COVID-19 Prompts New Home Test for Kids with Organ Transplants
Mail-in Blood Test Measures Anti-Rejection Drug Levels and Avoids Clinic Visits
Wednesday, May 13, 2020
A new mail-in blood test for children with transplanted organs eliminates the need for vulnerable immunosuppressed patients to visit the hospital to have blood drawn in person.
The test was developed by scientists at Cincinnati Children’s Hospital Medical Center in response to the COVID-19 pandemic. The public health emergency has prompted the temporary closure of most hospital outpatient clinics.
“Given the current pandemic, this is game-changing for these transplant patients and it helps reduce their risk of possible COVID-19 infection. At the same time, it allows patients to maintain their post-transplant follow-up,” said Kenneth D. Setchell, PhD, Professor and Director of the Clinical Mass Spectrometry Laboratory that developed the test.
Transplant patients have to take anti-rejection drugs to help minimize risk for organ rejection. These immunosuppressant drugs can be toxic to the body and blood levels must be carefully monitored.
Levels for immunosuppressant drugs like tacrolimus, sirolimus, everolimus and Cyclosporin A, are normally measured in whole blood following venipuncture performed at a clinic. Patients on these medications are at much greater risk of COVID-19 and stay-at-home instructions complicates the process of blood draw at the hospital, according to Setchell.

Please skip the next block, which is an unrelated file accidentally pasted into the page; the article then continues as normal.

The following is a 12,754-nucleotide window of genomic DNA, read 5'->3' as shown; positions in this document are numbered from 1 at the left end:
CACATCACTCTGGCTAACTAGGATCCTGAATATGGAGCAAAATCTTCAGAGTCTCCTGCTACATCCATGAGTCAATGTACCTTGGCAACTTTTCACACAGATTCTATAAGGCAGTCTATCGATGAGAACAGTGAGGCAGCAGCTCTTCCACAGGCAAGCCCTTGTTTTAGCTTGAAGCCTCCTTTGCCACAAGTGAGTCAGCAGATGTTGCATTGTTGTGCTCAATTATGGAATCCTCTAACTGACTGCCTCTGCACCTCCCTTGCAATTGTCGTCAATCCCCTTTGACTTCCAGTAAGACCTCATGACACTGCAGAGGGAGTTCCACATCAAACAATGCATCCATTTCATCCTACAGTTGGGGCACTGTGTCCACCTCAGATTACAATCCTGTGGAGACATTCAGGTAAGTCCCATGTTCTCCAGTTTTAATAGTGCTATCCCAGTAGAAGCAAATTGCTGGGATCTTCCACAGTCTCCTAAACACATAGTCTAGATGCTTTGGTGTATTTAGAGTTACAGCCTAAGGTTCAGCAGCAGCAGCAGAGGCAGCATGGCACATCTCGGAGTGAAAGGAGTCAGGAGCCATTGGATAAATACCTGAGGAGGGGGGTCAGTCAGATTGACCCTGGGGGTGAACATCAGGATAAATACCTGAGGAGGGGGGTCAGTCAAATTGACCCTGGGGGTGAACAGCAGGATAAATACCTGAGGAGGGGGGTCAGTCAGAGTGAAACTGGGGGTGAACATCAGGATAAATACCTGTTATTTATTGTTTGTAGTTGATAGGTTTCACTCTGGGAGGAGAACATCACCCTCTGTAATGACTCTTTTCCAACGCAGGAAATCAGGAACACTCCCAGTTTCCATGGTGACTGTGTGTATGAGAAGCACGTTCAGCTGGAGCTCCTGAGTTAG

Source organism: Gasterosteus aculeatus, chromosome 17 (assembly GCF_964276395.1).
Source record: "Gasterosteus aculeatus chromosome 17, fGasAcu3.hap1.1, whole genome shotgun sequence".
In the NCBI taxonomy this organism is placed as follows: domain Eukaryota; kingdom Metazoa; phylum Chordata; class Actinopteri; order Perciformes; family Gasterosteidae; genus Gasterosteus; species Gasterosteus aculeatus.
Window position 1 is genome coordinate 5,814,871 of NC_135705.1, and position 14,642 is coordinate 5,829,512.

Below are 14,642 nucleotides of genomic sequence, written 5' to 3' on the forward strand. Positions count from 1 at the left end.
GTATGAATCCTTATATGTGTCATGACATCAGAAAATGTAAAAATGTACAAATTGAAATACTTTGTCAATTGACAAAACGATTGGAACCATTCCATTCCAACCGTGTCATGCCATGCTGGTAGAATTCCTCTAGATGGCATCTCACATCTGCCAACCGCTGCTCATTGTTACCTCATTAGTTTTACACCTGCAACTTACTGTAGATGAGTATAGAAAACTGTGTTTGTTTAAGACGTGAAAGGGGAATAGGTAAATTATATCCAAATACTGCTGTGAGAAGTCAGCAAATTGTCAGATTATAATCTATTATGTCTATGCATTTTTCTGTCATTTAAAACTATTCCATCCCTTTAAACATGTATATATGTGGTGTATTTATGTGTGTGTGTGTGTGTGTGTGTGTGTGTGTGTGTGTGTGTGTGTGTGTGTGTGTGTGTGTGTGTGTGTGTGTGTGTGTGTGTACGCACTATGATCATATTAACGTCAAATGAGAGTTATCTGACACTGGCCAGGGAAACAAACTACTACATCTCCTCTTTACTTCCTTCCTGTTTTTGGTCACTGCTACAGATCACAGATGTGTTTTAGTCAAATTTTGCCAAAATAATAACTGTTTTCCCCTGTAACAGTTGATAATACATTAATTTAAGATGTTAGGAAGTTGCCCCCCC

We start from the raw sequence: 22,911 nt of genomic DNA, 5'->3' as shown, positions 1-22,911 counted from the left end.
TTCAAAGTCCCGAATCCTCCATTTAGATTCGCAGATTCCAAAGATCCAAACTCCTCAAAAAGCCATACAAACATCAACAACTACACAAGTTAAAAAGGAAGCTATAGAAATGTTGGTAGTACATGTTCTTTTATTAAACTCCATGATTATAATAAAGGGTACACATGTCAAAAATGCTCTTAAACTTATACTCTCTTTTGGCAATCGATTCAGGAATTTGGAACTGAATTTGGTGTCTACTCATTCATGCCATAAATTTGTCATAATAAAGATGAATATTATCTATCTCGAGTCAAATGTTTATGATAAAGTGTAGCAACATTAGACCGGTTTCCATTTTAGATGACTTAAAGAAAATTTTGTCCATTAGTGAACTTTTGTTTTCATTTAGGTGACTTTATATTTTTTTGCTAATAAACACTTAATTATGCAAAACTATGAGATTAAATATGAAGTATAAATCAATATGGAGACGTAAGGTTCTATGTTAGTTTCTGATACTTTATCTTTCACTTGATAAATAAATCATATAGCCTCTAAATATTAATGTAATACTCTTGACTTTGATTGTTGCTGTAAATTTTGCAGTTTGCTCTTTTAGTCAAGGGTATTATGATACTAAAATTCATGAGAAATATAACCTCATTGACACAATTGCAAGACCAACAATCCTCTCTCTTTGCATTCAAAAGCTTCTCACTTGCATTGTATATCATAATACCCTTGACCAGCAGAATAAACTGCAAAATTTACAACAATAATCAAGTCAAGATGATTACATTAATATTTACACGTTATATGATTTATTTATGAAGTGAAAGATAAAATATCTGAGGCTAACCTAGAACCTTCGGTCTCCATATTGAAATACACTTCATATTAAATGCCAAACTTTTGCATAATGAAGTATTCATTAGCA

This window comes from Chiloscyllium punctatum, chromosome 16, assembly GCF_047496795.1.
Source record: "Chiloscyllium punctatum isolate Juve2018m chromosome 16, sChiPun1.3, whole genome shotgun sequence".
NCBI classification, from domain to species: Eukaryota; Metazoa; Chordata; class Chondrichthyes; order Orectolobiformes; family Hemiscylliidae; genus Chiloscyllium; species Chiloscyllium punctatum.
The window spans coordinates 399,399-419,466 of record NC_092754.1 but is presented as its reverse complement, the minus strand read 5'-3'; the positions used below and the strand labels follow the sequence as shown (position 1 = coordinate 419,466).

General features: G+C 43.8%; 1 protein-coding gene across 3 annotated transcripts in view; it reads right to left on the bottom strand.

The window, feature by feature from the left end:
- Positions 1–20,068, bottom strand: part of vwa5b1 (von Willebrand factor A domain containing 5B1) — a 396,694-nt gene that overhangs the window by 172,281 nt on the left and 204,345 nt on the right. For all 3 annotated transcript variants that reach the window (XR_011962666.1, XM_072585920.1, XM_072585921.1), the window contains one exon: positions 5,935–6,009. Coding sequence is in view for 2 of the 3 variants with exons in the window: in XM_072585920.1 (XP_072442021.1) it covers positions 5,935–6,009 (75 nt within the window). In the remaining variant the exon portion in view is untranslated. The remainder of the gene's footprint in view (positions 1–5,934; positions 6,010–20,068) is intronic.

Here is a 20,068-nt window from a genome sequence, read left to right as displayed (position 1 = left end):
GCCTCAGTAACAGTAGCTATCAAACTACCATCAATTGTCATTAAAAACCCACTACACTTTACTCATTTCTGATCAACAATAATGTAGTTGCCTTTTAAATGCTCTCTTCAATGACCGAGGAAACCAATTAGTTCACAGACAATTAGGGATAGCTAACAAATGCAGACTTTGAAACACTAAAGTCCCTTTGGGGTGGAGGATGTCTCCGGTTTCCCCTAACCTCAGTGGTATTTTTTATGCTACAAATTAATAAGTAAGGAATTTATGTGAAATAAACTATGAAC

Setchell and his team in the Division of Pathology and Laboratory Medicine worked around this problem in a matter of weeks by developing new clinical assays to measure immunosuppressant levels from a dried blood spot on a piece of paper.
A kit is mailed to the patient, who is instructed to prick a finger and spot the blood onto a paper card, let it dry and then place it in an envelope that is mailed back to the Clinical Mass Spectrometry Laboratory at Cincinnati Children’s. After the sample arrives at the lab, a circular disc is punched out of the blood spot and the immunosuppressant is extracted and analyzed by high resolution tandem mass spectrometry to determine the drug concentration.
Setchell said the mail-in test provides comparable blood concentrations as whole blood, is very convenient, and has a rapid turnaround time. This allows clinicians to determine appropriate dosing of immunosuppressant levels.
The test was developed in collaboration with Thomas Ryan, MD, PhD, and the Heart Transplant Team at Cincinnati Children’s. Setchell and his team include Junfang Zhao, Rong Huang, Wujuan Zhang, Xeuheng Zhao and Stephanie Galandi.